The commitment by the Department of Trade, Industry and Competition (Dtic) on the Electric Vehicle (EV) White Paper was a welcome move, however, localisation remained a critical factor in South Africa’s automotive industrialisation strategy, the National Association of Automotive Component and Allied Manufacturers (Naacam) CEO Renai Moothilal said yesterday.
Moothilal said in an interview with Business Report that without transitioning, the sector might lose its major direct component and vehicle export market.
He said the component sector alone accounted for more than 80 000 direct jobs and contributed significantly to the sector's overall contribution to gross domestic product (GDP) of 4.9%.
“Without a domestic component sector, the SA automotive industry could effectively become a hollowed out assembly base at most and result in significant job losses and reduced contribution to GDP," Moothilal said.
As outlined in the White Paper, production is to be placed at the centre of an new energy vehicle (NEV) transition.
Naacam said support for component manufacturers investing in NEV technologies and efforts to improve the overall competitiveness of the sector such as attending to the domestic energy and logistics challenges were critical to ensure the sector was able to competitively transition.
“Naacam is pleased to see all of these elements addressed in the EV white paper. The release of the White Paper will hopefully give confidence to investors and allow OEMs (original equipment manufacturers) to commit to producing EVs in South Africa and disclosing what those volumes will be an element which is critical for the component sector’s transition."
Moothilal said the component sector was fairly ready for the EV transition given the nature of how sourcing from OEMs to component suppliers worked. Component companies responded to technology changes every time there was a model change, and this shift would be no different.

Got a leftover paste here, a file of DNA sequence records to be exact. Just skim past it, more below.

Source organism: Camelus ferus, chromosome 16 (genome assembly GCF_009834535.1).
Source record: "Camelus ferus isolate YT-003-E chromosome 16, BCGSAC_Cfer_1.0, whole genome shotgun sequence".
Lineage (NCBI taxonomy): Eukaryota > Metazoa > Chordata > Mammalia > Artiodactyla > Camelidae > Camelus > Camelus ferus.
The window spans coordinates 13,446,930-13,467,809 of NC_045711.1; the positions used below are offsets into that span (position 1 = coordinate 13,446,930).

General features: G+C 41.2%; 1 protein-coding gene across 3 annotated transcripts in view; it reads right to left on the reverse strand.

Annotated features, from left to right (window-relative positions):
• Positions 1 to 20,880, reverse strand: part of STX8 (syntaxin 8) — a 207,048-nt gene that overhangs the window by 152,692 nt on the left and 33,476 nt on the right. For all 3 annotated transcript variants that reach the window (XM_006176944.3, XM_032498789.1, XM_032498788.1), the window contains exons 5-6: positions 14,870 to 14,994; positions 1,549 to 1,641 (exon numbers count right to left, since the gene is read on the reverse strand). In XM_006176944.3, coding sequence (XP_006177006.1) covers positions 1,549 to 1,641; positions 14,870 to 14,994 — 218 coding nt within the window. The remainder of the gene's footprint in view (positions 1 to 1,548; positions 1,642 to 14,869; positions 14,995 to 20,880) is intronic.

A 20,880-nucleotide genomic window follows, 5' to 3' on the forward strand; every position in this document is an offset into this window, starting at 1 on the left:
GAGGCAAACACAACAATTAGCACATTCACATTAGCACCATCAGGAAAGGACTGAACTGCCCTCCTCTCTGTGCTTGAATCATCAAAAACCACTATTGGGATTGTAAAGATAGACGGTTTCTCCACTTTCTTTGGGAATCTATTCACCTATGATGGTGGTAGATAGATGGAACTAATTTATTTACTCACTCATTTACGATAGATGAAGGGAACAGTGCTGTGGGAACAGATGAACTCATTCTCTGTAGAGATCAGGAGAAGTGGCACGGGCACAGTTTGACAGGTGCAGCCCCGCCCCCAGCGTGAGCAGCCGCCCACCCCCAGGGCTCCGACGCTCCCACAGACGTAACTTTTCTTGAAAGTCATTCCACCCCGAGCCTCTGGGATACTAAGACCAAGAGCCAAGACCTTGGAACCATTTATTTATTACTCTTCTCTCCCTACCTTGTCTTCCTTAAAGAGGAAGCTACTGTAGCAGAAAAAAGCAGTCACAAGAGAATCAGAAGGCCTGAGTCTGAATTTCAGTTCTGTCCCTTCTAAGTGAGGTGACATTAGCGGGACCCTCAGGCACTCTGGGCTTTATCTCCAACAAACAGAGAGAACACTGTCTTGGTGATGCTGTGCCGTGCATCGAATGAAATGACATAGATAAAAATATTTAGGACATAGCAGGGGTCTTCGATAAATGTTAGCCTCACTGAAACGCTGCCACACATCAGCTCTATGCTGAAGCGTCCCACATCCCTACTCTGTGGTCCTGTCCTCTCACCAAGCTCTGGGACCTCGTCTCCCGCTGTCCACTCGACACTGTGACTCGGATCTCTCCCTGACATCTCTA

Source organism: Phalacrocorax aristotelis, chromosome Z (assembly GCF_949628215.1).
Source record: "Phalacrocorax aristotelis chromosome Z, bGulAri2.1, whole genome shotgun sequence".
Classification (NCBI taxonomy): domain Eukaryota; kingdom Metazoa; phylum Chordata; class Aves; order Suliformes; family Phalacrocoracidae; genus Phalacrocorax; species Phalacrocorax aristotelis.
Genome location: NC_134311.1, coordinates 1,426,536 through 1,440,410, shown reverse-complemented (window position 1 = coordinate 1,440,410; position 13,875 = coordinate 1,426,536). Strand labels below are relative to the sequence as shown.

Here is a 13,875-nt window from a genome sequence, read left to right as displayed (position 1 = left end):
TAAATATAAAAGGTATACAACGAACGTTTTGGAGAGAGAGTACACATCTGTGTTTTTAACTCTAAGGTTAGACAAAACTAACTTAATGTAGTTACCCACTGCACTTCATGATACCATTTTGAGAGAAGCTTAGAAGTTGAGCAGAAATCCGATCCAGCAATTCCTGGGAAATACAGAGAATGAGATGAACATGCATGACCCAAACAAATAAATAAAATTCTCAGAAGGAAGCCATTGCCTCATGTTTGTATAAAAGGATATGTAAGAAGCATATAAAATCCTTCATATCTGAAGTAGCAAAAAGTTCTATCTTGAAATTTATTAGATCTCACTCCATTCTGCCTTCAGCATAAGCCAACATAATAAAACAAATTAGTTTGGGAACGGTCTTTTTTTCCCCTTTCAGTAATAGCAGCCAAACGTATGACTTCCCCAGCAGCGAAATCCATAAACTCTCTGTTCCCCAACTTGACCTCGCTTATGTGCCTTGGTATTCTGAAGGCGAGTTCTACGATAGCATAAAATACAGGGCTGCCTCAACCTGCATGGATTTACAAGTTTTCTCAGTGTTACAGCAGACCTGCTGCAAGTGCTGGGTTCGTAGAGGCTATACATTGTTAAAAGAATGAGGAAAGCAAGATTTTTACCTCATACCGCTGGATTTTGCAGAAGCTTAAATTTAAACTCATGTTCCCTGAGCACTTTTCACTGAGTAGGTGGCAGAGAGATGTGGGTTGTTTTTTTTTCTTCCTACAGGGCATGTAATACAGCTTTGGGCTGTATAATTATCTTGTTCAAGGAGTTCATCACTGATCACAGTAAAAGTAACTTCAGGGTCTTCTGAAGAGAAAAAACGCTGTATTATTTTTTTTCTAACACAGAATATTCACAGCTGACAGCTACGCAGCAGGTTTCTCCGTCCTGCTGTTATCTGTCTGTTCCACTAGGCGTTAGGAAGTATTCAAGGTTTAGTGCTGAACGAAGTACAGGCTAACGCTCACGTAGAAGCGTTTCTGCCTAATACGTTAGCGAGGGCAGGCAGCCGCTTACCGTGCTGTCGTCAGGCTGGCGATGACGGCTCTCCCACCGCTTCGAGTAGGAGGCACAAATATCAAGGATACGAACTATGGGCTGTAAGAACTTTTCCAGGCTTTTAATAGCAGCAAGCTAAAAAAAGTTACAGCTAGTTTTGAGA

“There are already component manufacturers who are exporting components into EV production lines. The majority who still produce components specifically for internal combustion (ICE) vehicles is because the domestic vehicle production plants have not transitioned yet. Once local OEMs begin to issue request for quotes for NEV production and create demand certainty, suppliers will respond accordingly, making the necessary investments as they do every seven to 10 years when a vehicle model reaches the end of its life cycle,” he said.
Naacam said given that South Africa did not have a strong, globally integrated R&D base, the transition would require investment in onshoring NEV component intellectual property and technologies. Improving infrastructure, including energy provision, ports and rail, were also vital for the sector's overall competitiveness and need to be prioritised.
That being said, Moothilal added that SA continued, at least in the short to medium term, to receive demand for ICE vehicles and components, and it was important that in the NEV transition, the competitiveness of the ICE industry was not eroded while demand still existed.
“Hence maintaining the technology agnostic framework is key, as mentioned by (Dtic) Minister Ebrahim Patel when outlining a willingness to have the plan accommodate battery, as well as fuel cell electric vehicles, and smart synthetic fuel driven internal combustion vehicles. The components base in SA is ready and excited to support whatever those technologies are that may be assembled in SA, and also scale up on global export potential,” said Moothilal.
EaRlier this week, Zero Carbon Charge co-director and founder Joubert Roux said the White Paper’s focus on capacitating and greening the Eskom grid might unnecessarily delay the transition to EVs. Instead, the focus should be on immediately developing off-grid EV charging stations based on renewable sources,